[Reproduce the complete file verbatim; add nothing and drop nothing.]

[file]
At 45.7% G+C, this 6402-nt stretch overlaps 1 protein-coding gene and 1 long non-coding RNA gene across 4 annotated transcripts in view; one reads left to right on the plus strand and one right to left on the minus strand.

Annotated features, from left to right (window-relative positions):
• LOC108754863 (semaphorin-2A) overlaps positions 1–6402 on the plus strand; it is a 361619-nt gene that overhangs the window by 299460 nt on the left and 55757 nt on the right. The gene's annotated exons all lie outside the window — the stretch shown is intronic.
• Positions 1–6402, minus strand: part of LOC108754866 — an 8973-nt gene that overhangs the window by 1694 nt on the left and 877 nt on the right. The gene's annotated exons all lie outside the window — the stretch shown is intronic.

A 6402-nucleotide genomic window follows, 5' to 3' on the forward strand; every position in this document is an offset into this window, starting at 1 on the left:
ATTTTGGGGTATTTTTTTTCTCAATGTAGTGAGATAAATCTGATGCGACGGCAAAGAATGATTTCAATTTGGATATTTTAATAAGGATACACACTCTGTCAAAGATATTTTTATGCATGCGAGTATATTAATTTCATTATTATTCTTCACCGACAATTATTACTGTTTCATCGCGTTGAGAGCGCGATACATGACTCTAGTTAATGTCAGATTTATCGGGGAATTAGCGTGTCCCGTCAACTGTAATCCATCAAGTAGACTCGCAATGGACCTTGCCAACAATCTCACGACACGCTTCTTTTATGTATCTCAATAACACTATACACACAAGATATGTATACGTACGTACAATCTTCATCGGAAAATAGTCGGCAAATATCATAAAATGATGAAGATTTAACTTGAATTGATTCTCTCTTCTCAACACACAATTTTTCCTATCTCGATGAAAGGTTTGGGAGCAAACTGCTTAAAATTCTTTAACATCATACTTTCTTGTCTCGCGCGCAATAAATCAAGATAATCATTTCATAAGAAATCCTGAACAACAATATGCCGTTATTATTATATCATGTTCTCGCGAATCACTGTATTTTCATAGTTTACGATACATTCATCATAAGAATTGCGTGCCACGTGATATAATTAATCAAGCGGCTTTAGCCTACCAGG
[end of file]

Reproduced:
At 45.7% G+C, this 6402-nt stretch overlaps 1 protein-coding gene and 1 long non-coding RNA gene across 4 annotated transcripts in view; one reads left to right on the plus strand and one right to left on the minus strand.

Annotated features, from left to right (window-relative positions):
• LOC108754863 (semaphorin-2A) overlaps positions 1–6402 on the plus strand; it is a 361619-nt gene that overhangs the window by 299460 nt on the left and 55757 nt on the right. The gene's annotated exons all lie outside the window — the stretch shown is intronic.
• Positions 1–6402, minus strand: part of LOC108754866 — an 8973-nt gene that overhangs the window by 1694 nt on the left and 877 nt on the right. The gene's annotated exons all lie outside the window — the stretch shown is intronic.

A 6402-nucleotide genomic window follows, 5' to 3' on the forward strand; every position in this document is an offset into this window, starting at 1 on the left:
ATTTTGGGGTATTTTTTTTCTCAATGTAGTGAGATAAATCTGATGCGACGGCAAAGAATGATTTCAATTTGGATATTTTAATAAGGATACACACTCTGTCAAAGATATTTTTATGCATGCGAGTATATTAATTTCATTATTATTCTTCACCGACAATTATTACTGTTTCATCGCGTTGAGAGCGCGATACATGACTCTAGTTAATGTCAGATTTATCGGGGAATTAGCGTGTCCCGTCAACTGTAATCCATCAAGTAGACTCGCAATGGACCTTGCCAACAATCTCACGACACGCTTCTTTTATGTATCTCAATAACACTATACACACAAGATATGTATACGTACGTACAATCTTCATCGGAAAATAGTCGGCAAATATCATAAAATGATGAAGATTTAACTTGAATTGATTCTCTCTTCTCAACACACAATTTTTCCTATCTCGATGAAAGGTTTGGGAGCAAACTGCTTAAAATTCTTTAACATCATACTTTCTTGTCTCGCGCGCAATAAATCAAGATAATCATTTCATAAGAAATCCTGAACAACAATATGCCGTTATTATTATATCATGTTCTCGCGAATCACTGTATTTTCATAGTTTACGATACATTCATCATAAGAATTGCGTGCCACGTGATATAATTAATCAAGCGGCTTTAGCCTACCAGG